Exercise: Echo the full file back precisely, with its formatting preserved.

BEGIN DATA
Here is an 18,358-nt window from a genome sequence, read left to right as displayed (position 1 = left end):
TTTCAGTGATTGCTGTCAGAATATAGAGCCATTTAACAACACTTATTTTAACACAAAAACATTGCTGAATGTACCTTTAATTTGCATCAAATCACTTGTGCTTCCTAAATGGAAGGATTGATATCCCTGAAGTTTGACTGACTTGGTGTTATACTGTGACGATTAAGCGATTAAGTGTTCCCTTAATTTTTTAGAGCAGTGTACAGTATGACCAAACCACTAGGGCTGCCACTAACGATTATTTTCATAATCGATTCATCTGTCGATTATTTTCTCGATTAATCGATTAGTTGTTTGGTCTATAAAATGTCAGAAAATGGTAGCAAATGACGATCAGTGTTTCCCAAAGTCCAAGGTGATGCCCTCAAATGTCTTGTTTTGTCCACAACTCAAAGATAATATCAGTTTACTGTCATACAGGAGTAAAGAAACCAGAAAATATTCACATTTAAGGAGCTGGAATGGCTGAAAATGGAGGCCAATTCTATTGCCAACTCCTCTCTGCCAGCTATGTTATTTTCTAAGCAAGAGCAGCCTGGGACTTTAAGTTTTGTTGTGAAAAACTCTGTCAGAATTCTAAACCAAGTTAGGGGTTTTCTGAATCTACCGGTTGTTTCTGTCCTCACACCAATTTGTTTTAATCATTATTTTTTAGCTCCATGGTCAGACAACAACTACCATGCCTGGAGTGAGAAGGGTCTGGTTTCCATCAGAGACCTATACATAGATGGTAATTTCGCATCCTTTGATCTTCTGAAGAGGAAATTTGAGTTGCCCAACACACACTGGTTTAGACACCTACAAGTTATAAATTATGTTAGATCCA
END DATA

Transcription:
Here is an 18,358-nt window from a genome sequence, read left to right as displayed (position 1 = left end):
TTTCAGTGATTGCTGTCAGAATATAGAGCCATTTAACAACACTTATTTTAACACAAAAACATTGCTGAATGTACCTTTAATTTGCATCAAATCACTTGTGCTTCCTAAATGGAAGGATTGATATCCCTGAAGTTTGACTGACTTGGTGTTATACTGTGACGATTAAGCGATTAAGTGTTCCCTTAATTTTTTAGAGCAGTGTACAGTATGACCAAACCACTAGGGCTGCCACTAACGATTATTTTCATAATCGATTCATCTGTCGATTATTTTCTCGATTAATCGATTAGTTGTTTGGTCTATAAAATGTCAGAAAATGGTAGCAAATGACGATCAGTGTTTCCCAAAGTCCAAGGTGATGCCCTCAAATGTCTTGTTTTGTCCACAACTCAAAGATAATATCAGTTTACTGTCATACAGGAGTAAAGAAACCAGAAAATATTCACATTTAAGGAGCTGGAATGGCTGAAAATGGAGGCCAATTCTATTGCCAACTCCTCTCTGCCAGCTATGTTATTTTCTAAGCAAGAGCAGCCTGGGACTTTAAGTTTTGTTGTGAAAAACTCTGTCAGAATTCTAAACCAAGTTAGGGGTTTTCTGAATCTACCGGTTGTTTCTGTCCTCACACCAATTTGTTTTAATCATTATTTTTTAGCTCCATGGTCAGACAACAACTACCATGCCTGGAGTGAGAAGGGTCTGGTTTCCATCAGAGACCTATACATAGATGGTAATTTCGCATCCTTTGATCTTCTGAAGAGGAAATTTGAGTTGCCCAACACACACTGGTTTAGACACCTACAAGTTATAAATTATGTTAGATCCA